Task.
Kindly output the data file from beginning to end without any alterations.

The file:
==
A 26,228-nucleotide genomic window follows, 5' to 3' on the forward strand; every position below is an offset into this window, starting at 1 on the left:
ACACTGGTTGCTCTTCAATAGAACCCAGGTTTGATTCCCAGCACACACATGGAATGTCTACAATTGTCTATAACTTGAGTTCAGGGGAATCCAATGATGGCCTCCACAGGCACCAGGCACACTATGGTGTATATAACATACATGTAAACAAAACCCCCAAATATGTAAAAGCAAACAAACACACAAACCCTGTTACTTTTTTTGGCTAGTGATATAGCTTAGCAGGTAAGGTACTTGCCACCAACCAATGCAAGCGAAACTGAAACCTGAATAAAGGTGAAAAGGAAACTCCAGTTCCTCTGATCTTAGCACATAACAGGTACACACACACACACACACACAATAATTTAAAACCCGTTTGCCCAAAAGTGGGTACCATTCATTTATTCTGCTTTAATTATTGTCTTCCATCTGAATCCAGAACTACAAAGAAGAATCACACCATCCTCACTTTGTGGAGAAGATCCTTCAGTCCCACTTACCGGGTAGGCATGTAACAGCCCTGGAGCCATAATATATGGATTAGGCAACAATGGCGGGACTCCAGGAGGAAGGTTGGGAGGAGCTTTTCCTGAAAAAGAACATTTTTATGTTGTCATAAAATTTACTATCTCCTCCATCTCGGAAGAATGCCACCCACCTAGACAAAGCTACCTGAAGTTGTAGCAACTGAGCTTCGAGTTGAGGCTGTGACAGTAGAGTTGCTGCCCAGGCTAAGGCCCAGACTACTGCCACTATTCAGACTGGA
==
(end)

A 26,228-nucleotide genomic window follows, 5' to 3' on the forward strand; every position below is an offset into this window, starting at 1 on the left:
ACACTGGTTGCTCTTCAATAGAACCCAGGTTTGATTCCCAGCACACACATGGAATGTCTACAATTGTCTATAACTTGAGTTCAGGGGAATCCAATGATGGCCTCCACAGGCACCAGGCACACTATGGTGTATATAACATACATGTAAACAAAACCCCCAAATATGTAAAAGCAAACAAACACACAAACCCTGTTACTTTTTTTGGCTAGTGATATAGCTTAGCAGGTAAGGTACTTGCCACCAACCAATGCAAGCGAAACTGAAACCTGAATAAAGGTGAAAAGGAAACTCCAGTTCCTCTGATCTTAGCACATAACAGGTACACACACACACACACACACAATAATTTAAAACCCGTTTGCCCAAAAGTGGGTACCATTCATTTATTCTGCTTTAATTATTGTCTTCCATCTGAATCCAGAACTACAAAGAAGAATCACACCATCCTCACTTTGTGGAGAAGATCCTTCAGTCCCACTTACCGGGTAGGCATGTAACAGCCCTGGAGCCATAATATATGGATTAGGCAACAATGGCGGGACTCCAGGAGGAAGGTTGGGAGGAGCTTTTCCTGAAAAAGAACATTTTTATGTTGTCATAAAATTTACTATCTCCTCCATCTCGGAAGAATGCCACCCACCTAGACAAAGCTACCTGAAGTTGTAGCAACTGAGCTTCGAGTTGAGGCTGTGACAGTAGAGTTGCTGCCCAGGCTAAGGCCCAGACTACTGCCACTATTCAGACTGGA